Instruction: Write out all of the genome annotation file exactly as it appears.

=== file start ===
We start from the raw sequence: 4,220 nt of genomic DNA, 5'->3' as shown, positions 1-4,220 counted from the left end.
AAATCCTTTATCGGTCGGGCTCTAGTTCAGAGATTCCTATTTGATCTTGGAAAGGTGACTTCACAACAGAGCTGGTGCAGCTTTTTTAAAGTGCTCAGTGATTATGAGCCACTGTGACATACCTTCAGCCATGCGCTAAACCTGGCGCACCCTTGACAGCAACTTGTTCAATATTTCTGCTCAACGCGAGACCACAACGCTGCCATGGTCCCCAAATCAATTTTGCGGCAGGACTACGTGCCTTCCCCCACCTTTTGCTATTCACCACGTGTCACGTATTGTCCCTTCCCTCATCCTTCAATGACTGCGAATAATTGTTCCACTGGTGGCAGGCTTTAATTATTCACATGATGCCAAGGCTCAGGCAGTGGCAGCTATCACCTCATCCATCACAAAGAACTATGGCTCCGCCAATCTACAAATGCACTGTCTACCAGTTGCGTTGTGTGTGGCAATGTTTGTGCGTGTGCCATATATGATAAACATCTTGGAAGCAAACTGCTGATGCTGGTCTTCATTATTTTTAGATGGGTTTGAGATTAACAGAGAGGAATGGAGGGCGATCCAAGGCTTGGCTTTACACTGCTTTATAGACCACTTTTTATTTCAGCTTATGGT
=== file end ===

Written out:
We start from the raw sequence: 4,220 nt of genomic DNA, 5'->3' as shown, positions 1-4,220 counted from the left end.
AAATCCTTTATCGGTCGGGCTCTAGTTCAGAGATTCCTATTTGATCTTGGAAAGGTGACTTCACAACAGAGCTGGTGCAGCTTTTTTAAAGTGCTCAGTGATTATGAGCCACTGTGACATACCTTCAGCCATGCGCTAAACCTGGCGCACCCTTGACAGCAACTTGTTCAATATTTCTGCTCAACGCGAGACCACAACGCTGCCATGGTCCCCAAATCAATTTTGCGGCAGGACTACGTGCCTTCCCCCACCTTTTGCTATTCACCACGTGTCACGTATTGTCCCTTCCCTCATCCTTCAATGACTGCGAATAATTGTTCCACTGGTGGCAGGCTTTAATTATTCACATGATGCCAAGGCTCAGGCAGTGGCAGCTATCACCTCATCCATCACAAAGAACTATGGCTCCGCCAATCTACAAATGCACTGTCTACCAGTTGCGTTGTGTGTGGCAATGTTTGTGCGTGTGCCATATATGATAAACATCTTGGAAGCAAACTGCTGATGCTGGTCTTCATTATTTTTAGATGGGTTTGAGATTAACAGAGAGGAATGGAGGGCGATCCAAGGCTTGGCTTTACACTGCTTTATAGACCACTTTTTATTTCAGCTTATGGT